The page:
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BSF 7/16", Socket Screw, Cap Head, High Tensile/ 12.9, DIN 912.

BSF, 7/16", Allen/ Hexagon Socket, Cap Head, Screw/ Bolt, High Tensile (12.9), BS 2470. Socket Capscrews | Inch ANSI/BS 1936 | Here at Fixaball, we stock all available lengths of BSF, 7/16", Allen/...
£3.57 £5.36

BSF, 7/16", Allen/ Hexagon Socket, Cap Head, Screw/ Bolt, High Tensile (12.9), BS 2470. Socket Capscrews | Inch ANSI/BS 1936 |

Here at Fixaball, we stock all available lengths of BSF, 7/16", Allen/ Hexagon Socket, Cap Head, Screw/ Bolt, High Tensile (12.9), BS 2470 at the best internet prices and free delivery.

Orders placed before 2pm are dispatched same day (Mon-Fri). Postal upgrades available at checkout.

7/16" BSF Socket Cap Screw/ Bolt Lengths Available

7/16 x 1”
7/16 x 1 1/4
7/16 x 1 1/2
7/16 x 1 3/4
7/16 x 2”
7/16 x 2 1/4
7/16 x 2 1/2
7/16 x 3”
7/16 x 3 1/4
7/16 x 3 1/2
7/16 x 4”

Allen/ Hexagonal Socket, Cap Head, Screw/ Bolt

Allen/ Hexagonal, Socket Cap Screw/ Bolts come as 'sets' and 'bolts'. The, ‘SET’, term is used to describe a fastener that is fully threaded in lengths up to and around 1 inch (from the underside of the head), depending on the diameter. As the diameter increases the set length will increase. Over around 1 inch (depending on the diameter) in length the fastener will have a, 'shoulder,' or unthreaded area (plain shank) under the head. This space of unthreaded area confirms that the fastener is now a bolt (cap head, bolt in this case). Some people might simply call them Allen or, 'Allan bolts,' in association with the Allen, Hexagonal Key which is used to tighten and loosen the fastener. So, ‘Socket,’ refers to the hexagon shaped indentation found on the top of the fasteners’ head.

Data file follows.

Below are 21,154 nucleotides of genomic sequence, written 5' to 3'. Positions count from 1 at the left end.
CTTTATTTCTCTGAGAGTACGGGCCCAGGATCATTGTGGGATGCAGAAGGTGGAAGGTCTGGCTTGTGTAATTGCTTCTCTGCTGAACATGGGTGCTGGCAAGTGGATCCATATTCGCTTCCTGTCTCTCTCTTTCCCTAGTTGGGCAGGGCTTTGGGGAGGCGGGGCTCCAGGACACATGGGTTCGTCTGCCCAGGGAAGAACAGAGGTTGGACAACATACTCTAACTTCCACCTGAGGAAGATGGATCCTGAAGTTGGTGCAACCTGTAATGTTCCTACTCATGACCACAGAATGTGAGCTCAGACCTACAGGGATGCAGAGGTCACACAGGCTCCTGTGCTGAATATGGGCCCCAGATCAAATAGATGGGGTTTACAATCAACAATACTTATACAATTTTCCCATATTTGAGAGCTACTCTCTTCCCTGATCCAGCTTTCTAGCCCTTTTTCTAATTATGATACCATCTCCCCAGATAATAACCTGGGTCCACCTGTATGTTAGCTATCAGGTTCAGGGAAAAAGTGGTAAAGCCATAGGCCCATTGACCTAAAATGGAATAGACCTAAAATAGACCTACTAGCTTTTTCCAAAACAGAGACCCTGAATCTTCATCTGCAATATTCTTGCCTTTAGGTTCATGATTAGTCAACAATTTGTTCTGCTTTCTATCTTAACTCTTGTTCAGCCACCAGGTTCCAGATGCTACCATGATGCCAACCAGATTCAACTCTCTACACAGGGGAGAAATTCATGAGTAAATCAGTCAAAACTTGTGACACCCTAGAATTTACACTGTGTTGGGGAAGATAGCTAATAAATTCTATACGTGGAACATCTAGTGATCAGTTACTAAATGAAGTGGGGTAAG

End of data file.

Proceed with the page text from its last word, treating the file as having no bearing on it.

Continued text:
Available Materials: High Tensile (12.9 Grade) - Black/ Self/ Colour

Material/ Finish

Appearance

Level of Corrosion Resistance

Typical Application

High Tensile Steel (12.9)

Black

Use oil/ grease on the fastener for corrosion resistance

Low moisture environments

 

Thread Type

British Standard Fine (BSF)

BSF was developed by R. E. B. Crompton, and his assistant George Field. BSF threads use the 55 degree Whitworth thread form. It was introduced by the British Engineering Standards Association in 1908.

British Standard Fine (BSF) is an imperial screw thread form and has a finer-pitch to it's alternative to British Standard Whitworth (BSW) thread. They are most commonly used to fasten components found in British machinery, including cars. The British Standard threads were used before Unified, the American version of imperial threads.

Today, fasteners with a BSF thread are particularly hard to find as they are no longer mass produced.   

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